Devils & Demons (PC) Review

By Aria DiMezzo 13.02.2016

Review for Devils & Demons on PC

Steam has a wonderful chess experience titled Simply Chess that goes well beyond its name, but it did have a rocky start; it attempted to use the mobile model, providing a free game with lots of ads that could be removed for a fee. After much criticism and negative feedback, BlueLine Games found another avenue to make money. Developer HandyGames has learned from that experience and attempted to follow in the footsteps of venerable Kingdom Rush, providing the content without the ads and simply charging for the game. Cubed3 rises to fight the hordes pouring forth from the portals, and analyses the battle.

Devils & Demons should have taken a few lessons from Ironhide Games, because the PC version is really just the mobile version, but with touch controls and no ads. That may sound like a good thing, but it's not—this is one of those games. This is one of those games with long, repetitive sequences of tedious grinding meant to frustrate and annoy players until they run screaming for the online shop. In fairness, there is no online shop in the PC version, but, ironically, that's part of the problem, since there's no way to skip these exhausting processes.

One would be forgiven for thinking that Card Hunter had been launched by accident, because the character models are only slightly more animated than cardboard cut-outs; in fact, the character models don't really move at all—they glide across the map awkwardly. No one walks. Characters and enemies have idle animations where their hands and shoulders move rhythmically up and down, but that's all there is to it, and it's jarring. The NES had better animations than this.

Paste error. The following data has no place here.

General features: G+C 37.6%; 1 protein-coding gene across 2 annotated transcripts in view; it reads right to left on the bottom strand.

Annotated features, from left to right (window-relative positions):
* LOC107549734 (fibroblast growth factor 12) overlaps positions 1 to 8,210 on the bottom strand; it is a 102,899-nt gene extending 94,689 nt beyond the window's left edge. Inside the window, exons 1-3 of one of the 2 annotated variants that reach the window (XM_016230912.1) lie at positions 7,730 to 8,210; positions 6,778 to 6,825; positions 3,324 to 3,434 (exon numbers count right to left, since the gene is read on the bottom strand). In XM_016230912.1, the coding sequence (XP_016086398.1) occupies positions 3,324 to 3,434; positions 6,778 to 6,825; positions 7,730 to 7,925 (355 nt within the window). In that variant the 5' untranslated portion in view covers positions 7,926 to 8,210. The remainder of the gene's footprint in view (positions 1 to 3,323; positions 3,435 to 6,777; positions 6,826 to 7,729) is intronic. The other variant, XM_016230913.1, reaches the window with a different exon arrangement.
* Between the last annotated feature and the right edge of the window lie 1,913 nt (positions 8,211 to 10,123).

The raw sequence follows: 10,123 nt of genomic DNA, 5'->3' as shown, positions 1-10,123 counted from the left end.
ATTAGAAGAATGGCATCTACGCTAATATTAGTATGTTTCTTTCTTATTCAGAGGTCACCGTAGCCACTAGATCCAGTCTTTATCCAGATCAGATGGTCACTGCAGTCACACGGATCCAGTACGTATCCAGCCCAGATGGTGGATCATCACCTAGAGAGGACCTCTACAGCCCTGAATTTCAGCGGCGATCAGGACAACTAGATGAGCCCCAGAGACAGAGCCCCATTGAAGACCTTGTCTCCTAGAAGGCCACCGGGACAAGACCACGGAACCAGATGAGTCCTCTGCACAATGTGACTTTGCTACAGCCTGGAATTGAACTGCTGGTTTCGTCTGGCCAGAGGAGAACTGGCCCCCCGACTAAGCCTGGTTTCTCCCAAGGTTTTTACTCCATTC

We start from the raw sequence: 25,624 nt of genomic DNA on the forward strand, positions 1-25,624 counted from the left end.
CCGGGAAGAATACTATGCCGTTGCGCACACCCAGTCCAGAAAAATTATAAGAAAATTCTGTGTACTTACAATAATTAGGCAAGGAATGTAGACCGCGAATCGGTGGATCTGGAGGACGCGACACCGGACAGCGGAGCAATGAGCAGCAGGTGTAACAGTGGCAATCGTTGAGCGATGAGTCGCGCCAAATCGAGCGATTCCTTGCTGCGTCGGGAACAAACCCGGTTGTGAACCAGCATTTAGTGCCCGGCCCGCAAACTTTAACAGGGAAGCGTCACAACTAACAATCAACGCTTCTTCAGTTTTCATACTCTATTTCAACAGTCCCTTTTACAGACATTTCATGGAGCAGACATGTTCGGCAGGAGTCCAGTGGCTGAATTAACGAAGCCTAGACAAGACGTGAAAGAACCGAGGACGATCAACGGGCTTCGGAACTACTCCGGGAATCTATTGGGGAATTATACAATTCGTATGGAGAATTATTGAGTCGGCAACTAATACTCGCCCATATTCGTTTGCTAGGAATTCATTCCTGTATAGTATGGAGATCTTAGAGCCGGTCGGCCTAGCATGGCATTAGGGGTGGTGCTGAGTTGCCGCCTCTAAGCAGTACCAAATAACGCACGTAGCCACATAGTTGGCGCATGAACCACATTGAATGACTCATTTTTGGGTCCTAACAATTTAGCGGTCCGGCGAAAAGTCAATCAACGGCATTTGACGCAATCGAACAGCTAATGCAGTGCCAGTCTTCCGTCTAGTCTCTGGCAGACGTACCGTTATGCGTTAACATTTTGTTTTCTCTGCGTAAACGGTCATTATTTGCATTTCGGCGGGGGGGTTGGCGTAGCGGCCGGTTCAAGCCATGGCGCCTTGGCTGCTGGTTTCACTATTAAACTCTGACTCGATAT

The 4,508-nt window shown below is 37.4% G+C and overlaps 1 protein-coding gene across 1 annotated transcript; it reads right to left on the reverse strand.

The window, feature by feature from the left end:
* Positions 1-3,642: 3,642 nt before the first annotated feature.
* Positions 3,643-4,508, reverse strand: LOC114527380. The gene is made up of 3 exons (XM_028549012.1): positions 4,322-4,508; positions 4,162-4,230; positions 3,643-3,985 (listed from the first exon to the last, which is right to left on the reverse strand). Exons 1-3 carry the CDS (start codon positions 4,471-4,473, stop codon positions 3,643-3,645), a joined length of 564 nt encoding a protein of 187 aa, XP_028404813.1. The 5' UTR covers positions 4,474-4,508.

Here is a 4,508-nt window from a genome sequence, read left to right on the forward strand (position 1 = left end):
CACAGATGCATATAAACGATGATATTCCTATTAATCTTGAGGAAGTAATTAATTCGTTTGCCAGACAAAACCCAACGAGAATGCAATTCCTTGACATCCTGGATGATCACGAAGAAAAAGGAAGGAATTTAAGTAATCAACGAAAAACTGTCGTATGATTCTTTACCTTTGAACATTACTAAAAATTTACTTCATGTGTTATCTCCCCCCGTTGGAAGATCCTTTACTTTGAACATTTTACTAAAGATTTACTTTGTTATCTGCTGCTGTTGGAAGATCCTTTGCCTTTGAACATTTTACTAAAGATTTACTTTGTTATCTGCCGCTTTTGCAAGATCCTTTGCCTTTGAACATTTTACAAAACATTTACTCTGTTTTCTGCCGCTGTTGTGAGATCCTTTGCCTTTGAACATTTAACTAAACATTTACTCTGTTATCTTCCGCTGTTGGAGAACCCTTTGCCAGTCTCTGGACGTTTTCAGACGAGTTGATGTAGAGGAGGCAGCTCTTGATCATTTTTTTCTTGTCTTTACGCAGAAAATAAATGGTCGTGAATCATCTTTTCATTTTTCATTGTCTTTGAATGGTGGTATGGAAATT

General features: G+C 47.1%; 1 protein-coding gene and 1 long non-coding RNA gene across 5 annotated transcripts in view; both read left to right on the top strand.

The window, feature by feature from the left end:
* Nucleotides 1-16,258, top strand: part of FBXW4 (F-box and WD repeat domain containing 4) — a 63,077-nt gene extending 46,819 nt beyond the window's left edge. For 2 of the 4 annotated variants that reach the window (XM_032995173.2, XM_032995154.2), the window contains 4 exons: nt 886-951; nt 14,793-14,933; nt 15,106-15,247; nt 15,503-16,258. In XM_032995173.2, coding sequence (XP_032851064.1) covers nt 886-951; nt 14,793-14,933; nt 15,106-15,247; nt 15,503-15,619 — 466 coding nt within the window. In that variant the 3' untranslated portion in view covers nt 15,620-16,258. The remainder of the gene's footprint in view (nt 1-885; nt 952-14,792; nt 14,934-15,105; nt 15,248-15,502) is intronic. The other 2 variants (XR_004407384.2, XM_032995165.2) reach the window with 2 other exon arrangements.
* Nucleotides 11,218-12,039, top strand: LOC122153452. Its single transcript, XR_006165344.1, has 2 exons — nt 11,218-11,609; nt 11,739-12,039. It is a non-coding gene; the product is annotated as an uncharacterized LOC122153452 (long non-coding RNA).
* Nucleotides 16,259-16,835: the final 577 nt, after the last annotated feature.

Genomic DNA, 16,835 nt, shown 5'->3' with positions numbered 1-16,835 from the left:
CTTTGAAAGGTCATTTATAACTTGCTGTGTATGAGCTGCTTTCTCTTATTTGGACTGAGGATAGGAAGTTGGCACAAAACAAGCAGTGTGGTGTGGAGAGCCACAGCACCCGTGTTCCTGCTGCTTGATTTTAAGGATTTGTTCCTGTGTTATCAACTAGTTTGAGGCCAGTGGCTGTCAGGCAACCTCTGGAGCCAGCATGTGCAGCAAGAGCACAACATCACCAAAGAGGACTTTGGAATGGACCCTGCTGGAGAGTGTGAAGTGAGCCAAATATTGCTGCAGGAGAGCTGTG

Screenshot for Devils & Demons on PC

It's always alarming when there is no attempt to hide a mobile port, and Devils & Demons could only make that clearer if the phrase "This is a mobile port" was part of the initial splash screens. Every element of the UI was designed with touch controls clearly in mind, and they are far more obstructive than they need to be, because nothing was done to optimise the experience for PC.

At its core, this is a turn-based strategy RPG inspired by the Might & Magic games. Each character has two "actionpoints" each turn, while moving and attacking each consume an actionpoint. There is the option to double move and to double attack, both of which are useful, but there is still the problem that the game is played as though a battle is always happening. Getting from one side of the map to the other is inordinately tiresome, because each character has to be directed individually each turn. It's rather like Civilization in that regard, except Sid Meier's series allowed point-to-point automated movement… and is fun.

There are a lot of missteps here, and it's a good example of a game that should have stayed on mobile. Gameplay mechanics themselves are obviously designed to drone on and on, à la crafting in Dead Space 3, to compel players to drop more money. With that option removed, it's just a long, uphill grind with bad graphics, boring gameplay, annoying sound effects, and a clunky UI.

Screenshot for Devils & Demons on PC

Cubed3 Rating

4/10
Rated 4 out of 10

Subpar

With such monotonous gameplay, there's very little to recommend with Devils & Demons, especially since so many other better games are out there. This is little more than a cynical mobile game ported over to PC with a respectively heavy price fixed to it, but it probably worked out decently on mobile, where it was free (albeit burdened by ads). Subpar graphics, irritating sound effects, dull and uninspired gameplay, a bland and clichéd story, and an unfriendly UI make it clear that it really isn't as simple as converting touch controls into mouse controls.

Developer

HandyGames

Publisher

Headup

Genre

Strategy

Players

1

C3 Score

Rated $score out of 10  4/10

Reader Score

Rated $score out of 10  0 (0 Votes)

European release date Out now   North America release date Out now   Japan release date Out now   Australian release date Out now   

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